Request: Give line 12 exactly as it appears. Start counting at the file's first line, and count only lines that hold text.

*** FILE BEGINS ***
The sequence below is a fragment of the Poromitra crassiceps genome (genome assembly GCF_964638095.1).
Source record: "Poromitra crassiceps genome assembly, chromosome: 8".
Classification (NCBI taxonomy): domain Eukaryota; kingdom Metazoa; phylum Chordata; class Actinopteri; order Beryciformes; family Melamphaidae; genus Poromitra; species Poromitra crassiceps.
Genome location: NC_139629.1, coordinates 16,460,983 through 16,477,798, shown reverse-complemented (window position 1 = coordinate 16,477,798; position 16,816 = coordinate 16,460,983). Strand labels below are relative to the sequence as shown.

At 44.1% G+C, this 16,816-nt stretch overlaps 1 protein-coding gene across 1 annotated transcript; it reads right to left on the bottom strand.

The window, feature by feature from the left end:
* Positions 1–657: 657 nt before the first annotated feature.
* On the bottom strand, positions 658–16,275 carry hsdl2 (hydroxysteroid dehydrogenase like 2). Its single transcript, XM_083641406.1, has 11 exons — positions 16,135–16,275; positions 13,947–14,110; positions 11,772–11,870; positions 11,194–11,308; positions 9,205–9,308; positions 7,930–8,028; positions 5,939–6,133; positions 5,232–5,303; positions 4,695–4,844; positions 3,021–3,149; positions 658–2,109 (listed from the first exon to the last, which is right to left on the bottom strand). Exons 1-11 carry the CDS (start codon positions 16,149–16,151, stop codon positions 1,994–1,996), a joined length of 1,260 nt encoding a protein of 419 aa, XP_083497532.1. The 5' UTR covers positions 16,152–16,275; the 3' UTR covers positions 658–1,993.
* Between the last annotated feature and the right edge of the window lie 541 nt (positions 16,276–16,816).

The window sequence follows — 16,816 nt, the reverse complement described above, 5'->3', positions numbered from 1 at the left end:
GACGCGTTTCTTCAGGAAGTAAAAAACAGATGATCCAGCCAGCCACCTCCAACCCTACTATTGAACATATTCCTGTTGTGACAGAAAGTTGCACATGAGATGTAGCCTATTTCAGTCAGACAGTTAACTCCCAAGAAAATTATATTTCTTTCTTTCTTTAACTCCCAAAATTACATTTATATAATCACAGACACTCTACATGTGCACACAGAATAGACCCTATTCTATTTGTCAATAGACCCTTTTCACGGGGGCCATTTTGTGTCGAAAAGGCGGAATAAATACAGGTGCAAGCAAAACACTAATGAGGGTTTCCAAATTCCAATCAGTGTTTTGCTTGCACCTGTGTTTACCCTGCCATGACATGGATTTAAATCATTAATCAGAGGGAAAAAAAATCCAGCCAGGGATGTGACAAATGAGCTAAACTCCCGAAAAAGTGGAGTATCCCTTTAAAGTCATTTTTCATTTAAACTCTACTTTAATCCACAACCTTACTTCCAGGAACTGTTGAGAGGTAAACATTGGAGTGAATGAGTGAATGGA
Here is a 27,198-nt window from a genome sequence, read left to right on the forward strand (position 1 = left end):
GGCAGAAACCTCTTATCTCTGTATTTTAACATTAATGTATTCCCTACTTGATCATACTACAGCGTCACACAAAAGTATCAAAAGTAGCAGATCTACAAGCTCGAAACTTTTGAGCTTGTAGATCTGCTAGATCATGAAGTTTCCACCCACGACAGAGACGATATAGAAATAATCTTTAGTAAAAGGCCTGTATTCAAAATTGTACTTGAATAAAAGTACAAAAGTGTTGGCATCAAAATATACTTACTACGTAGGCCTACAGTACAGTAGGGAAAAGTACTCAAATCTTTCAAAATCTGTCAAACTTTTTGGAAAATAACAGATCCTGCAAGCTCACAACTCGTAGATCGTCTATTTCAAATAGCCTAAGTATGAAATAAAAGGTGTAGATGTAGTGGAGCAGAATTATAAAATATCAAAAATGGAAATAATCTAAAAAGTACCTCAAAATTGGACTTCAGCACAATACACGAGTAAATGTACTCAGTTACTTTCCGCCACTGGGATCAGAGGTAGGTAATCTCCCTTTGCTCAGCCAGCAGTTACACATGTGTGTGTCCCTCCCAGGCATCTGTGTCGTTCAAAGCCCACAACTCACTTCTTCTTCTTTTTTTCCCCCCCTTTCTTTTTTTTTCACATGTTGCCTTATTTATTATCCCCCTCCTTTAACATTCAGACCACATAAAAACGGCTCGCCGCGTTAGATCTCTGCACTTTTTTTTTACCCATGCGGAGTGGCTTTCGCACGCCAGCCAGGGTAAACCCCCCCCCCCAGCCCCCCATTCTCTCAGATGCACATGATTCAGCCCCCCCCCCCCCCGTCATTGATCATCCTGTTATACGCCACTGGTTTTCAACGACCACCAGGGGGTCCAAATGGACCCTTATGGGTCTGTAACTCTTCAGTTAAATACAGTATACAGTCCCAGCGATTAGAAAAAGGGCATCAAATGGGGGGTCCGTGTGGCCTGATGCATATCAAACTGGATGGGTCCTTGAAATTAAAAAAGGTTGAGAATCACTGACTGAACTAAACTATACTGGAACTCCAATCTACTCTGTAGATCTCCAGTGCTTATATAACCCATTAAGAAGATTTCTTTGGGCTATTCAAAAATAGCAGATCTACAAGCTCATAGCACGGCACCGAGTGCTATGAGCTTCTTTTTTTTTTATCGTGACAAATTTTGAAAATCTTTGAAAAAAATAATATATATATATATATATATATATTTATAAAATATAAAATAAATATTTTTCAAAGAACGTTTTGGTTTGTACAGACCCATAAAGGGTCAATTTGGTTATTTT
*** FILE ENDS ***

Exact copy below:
Here is a 27,198-nt window from a genome sequence, read left to right on the forward strand (position 1 = left end):